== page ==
Revisiting an equilibrium demo from a classic resource

As part of the grade 12 equilibrium unit, I have my students perform a very traditional lab activity demonstrating Le Châtelier's principle. They rotate through a series of stations where they use a semi-microlab approach to investigate a different equilibrium system at each one. For years I have included the chromate/dichromate system1 and the cobalt chloride system2 as regular components of this activity. These reactions are popular among teachers as they produce obvious colour changes, which clearly demonstrate the effects of temperature change, pH and precipitate formation on equilibrium. The problem is that cobalt(II) ions and chromate ions pose fairly severe health hazards and are both classified as possible carcinogens.3 A recent safety review at my school board prompted me to research possible alternatives.

I found an ideal replacement in the classic resource by Summerlin and Ealy (reference 2, pages 83-84). It involves the equilibrium between blue copper(II) ions and the green copper tetrabromide complex:4

heat + Cu2+(aq) + 4Br-(aq) ⇄ CuBr42-(aq)

The student activity outlined below is a modification of the original lecture demonstration.

Student directions

  1. Place 2 dropperfuls (about 10 mL) of 0.2 M CuSO4 solution into each of three 50 mL beakers. These beakers are numbered 1, 2 and 3.
  2. Dissolve small, scoopula-tip amounts of solid KBr in beakers #2 and #3. Repeat until a colour change is observed. Note: This should not take more than two or three additions.
  3. Add 1 M NaOH drop-wise to beaker #3 until a colour change is observed.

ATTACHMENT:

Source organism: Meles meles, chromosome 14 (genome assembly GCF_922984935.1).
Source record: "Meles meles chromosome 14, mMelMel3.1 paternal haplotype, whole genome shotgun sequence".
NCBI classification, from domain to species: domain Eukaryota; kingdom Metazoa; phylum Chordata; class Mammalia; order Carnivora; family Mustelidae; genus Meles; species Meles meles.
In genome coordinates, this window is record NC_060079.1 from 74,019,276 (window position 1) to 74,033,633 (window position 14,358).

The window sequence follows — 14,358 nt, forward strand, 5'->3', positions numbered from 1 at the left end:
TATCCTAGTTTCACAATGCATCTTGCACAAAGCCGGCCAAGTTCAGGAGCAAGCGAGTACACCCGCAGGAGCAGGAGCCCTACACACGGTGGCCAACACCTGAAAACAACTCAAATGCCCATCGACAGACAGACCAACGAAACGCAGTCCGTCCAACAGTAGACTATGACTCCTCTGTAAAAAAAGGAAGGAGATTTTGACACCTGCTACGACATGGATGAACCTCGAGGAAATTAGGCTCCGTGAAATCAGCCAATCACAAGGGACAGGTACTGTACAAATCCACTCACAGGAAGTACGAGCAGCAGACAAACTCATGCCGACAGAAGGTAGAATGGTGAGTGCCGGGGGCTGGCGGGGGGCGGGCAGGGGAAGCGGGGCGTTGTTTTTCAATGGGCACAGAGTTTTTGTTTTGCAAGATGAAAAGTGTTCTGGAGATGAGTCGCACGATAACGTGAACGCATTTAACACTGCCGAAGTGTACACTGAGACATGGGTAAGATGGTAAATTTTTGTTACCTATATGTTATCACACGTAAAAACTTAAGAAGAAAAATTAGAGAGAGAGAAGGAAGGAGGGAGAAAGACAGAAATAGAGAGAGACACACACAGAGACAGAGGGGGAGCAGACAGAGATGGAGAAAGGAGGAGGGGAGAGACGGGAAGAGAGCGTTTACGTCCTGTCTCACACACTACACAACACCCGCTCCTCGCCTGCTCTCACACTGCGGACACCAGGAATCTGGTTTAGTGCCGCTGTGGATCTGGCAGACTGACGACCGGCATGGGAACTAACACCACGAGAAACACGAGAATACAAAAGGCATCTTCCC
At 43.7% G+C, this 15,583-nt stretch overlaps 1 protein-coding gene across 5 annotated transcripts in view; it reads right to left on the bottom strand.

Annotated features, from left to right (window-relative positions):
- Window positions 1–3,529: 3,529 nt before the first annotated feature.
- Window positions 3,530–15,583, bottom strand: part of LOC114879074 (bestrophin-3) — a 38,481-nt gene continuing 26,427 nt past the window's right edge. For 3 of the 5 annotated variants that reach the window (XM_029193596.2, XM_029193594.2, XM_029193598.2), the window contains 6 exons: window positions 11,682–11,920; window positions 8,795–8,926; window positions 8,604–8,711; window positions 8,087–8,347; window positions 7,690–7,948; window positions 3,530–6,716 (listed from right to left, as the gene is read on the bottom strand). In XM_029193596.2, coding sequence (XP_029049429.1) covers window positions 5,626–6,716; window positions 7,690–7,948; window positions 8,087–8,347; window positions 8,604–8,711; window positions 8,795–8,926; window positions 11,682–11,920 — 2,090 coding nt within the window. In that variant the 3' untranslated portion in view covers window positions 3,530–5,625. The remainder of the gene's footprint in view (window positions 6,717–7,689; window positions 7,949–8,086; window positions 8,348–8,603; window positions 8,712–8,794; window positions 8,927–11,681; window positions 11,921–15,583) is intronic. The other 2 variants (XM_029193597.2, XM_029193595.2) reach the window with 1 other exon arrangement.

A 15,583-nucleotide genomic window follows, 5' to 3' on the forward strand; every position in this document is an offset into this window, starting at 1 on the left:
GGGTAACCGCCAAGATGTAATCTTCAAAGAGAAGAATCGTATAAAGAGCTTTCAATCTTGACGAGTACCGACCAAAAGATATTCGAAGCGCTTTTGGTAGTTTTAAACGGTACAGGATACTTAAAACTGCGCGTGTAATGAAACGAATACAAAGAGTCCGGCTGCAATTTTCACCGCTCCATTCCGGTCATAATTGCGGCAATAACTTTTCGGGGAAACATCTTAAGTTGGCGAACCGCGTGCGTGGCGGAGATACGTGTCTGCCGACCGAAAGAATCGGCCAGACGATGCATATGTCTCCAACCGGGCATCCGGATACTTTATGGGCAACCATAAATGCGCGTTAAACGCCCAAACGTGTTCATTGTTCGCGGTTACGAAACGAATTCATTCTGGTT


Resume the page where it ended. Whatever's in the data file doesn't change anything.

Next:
4. Add 1 M H2SO4 drop-wise to beaker #3 until a colour change is observed.
  5. Carefully (don't spill!) place beaker #3 in an ice bath and observe.
  6. Gently heat beaker #3 on a hot plate for a short time and observe.
  7. Add one dropperful (5 mL) of distilled water to beaker #1 and #2 and observe carefully. Repeat to a maximum volume of 30 mL if necessary.

Teaching notes

  1. I have kept quantities and concentrations low to minimize waste while still ensuring that the colour changes are easily observable against a white background.
  2. The formation of the copper tetrabromide complex turns the solution green. Potassium bromide is hygroscopic, so it is important to remind students to put the cap back on the container when not in use. Beaker #1 is used for comparison.
  3. The addition of base forms a copper(II) hydroxide precipitate shifting the equilibrium left resulting in a colour change from green to blue. This step is a simplification of the original demonstration, which calls for the addition of sodium sulfate to increase the pH and form the precipitate.
  4. Addition of acid dissolves the precipitate resulting in a clear green solution again.
  5. The equilibrium is endothermic as written. Cooling results in a colour change from green to blue.
  6. Only slight heating is required for the solution to shift back to green.
  7. Because the equilibrium expression is fifth-order in reactants compared to just first-order in products, dilution of the two solutions results in an easily observable shift in beaker #2 from green to blue.5

Although copper(II) ions are still hazardous and should be handled and disposed of carefully, the solutions in this activity are more appropriate for use at the high school level than solutions of  cobalt or chromate ions. The activity accomplishes everything the other systems do together, but more safely; and with greater clarity and simplicity. Based on a quick internet search, it is apparent that this equilibrium is not commonly used by teachers, which is surprising. It has certainly become a regular component of my toolkit.


  1. This activity is ubiquitous and is readily found using a simple internet search.
  2. Lee R. Summerlin and James L. Ealy, Jr., Chemical Demonstrations: A Sourcebook for Teachers: Volume 1, 2nd Edition, American Chemical Society, 1988, pages 79-82.
  3. This information is readily available through an internet MSDS search.
  4. Summerlin and Ealy state that this complex is green; however my observations suggest that the copper tetrabromide complex is actually yellow. The green colour seems to be a result of the two complexes being present in comparable concentrations.
  5. I credit serendipity for this one.